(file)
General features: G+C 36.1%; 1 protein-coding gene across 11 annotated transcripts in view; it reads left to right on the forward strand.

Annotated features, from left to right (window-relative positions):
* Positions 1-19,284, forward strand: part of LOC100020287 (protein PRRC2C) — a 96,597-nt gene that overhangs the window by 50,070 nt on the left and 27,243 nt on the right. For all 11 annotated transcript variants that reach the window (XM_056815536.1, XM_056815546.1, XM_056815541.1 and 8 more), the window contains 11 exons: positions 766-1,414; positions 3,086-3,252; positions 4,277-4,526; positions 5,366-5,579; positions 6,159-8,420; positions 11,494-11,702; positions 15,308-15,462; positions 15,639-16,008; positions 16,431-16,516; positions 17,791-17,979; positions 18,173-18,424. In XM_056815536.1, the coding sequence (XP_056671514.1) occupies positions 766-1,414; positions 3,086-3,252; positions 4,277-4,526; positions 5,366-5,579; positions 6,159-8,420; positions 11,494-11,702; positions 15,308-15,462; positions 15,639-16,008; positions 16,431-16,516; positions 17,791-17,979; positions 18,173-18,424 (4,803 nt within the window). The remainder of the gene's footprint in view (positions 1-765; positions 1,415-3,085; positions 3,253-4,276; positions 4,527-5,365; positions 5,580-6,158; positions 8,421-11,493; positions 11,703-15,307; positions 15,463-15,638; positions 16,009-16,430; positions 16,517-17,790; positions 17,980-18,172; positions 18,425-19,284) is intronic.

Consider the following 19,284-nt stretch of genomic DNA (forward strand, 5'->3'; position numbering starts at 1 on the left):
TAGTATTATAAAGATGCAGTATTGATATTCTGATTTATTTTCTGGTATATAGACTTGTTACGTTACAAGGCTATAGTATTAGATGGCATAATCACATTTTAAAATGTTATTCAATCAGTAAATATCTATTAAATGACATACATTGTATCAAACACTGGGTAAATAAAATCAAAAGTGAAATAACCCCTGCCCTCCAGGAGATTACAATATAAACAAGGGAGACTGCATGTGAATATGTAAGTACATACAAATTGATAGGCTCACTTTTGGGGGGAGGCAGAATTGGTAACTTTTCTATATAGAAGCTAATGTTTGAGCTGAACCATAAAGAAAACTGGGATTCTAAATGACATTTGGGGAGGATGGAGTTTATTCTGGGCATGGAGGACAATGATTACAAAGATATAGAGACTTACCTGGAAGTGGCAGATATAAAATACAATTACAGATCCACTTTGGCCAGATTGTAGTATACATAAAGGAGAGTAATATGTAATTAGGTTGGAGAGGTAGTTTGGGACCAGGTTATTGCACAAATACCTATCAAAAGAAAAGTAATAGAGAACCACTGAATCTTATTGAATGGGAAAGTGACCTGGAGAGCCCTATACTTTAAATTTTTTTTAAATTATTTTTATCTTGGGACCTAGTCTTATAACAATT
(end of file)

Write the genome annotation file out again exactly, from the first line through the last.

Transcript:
General features: G+C 36.1%; 1 protein-coding gene across 11 annotated transcripts in view; it reads left to right on the forward strand.

Annotated features, from left to right (window-relative positions):
* Positions 1-19,284, forward strand: part of LOC100020287 (protein PRRC2C) — a 96,597-nt gene that overhangs the window by 50,070 nt on the left and 27,243 nt on the right. For all 11 annotated transcript variants that reach the window (XM_056815536.1, XM_056815546.1, XM_056815541.1 and 8 more), the window contains 11 exons: positions 766-1,414; positions 3,086-3,252; positions 4,277-4,526; positions 5,366-5,579; positions 6,159-8,420; positions 11,494-11,702; positions 15,308-15,462; positions 15,639-16,008; positions 16,431-16,516; positions 17,791-17,979; positions 18,173-18,424. In XM_056815536.1, the coding sequence (XP_056671514.1) occupies positions 766-1,414; positions 3,086-3,252; positions 4,277-4,526; positions 5,366-5,579; positions 6,159-8,420; positions 11,494-11,702; positions 15,308-15,462; positions 15,639-16,008; positions 16,431-16,516; positions 17,791-17,979; positions 18,173-18,424 (4,803 nt within the window). The remainder of the gene's footprint in view (positions 1-765; positions 1,415-3,085; positions 3,253-4,276; positions 4,527-5,365; positions 5,580-6,158; positions 8,421-11,493; positions 11,703-15,307; positions 15,463-15,638; positions 16,009-16,430; positions 16,517-17,790; positions 17,980-18,172; positions 18,425-19,284) is intronic.

Consider the following 19,284-nt stretch of genomic DNA (forward strand, 5'->3'; position numbering starts at 1 on the left):
TAGTATTATAAAGATGCAGTATTGATATTCTGATTTATTTTCTGGTATATAGACTTGTTACGTTACAAGGCTATAGTATTAGATGGCATAATCACATTTTAAAATGTTATTCAATCAGTAAATATCTATTAAATGACATACATTGTATCAAACACTGGGTAAATAAAATCAAAAGTGAAATAACCCCTGCCCTCCAGGAGATTACAATATAAACAAGGGAGACTGCATGTGAATATGTAAGTACATACAAATTGATAGGCTCACTTTTGGGGGGAGGCAGAATTGGTAACTTTTCTATATAGAAGCTAATGTTTGAGCTGAACCATAAAGAAAACTGGGATTCTAAATGACATTTGGGGAGGATGGAGTTTATTCTGGGCATGGAGGACAATGATTACAAAGATATAGAGACTTACCTGGAAGTGGCAGATATAAAATACAATTACAGATCCACTTTGGCCAGATTGTAGTATACATAAAGGAGAGTAATATGTAATTAGGTTGGAGAGGTAGTTTGGGACCAGGTTATTGCACAAATACCTATCAAAAGAAAAGTAATAGAGAACCACTGAATCTTATTGAATGGGAAAGTGACCTGGAGAGCCCTATACTTTAAATTTTTTTTAAATTATTTTTATCTTGGGACCTAGTCTTATAACAATT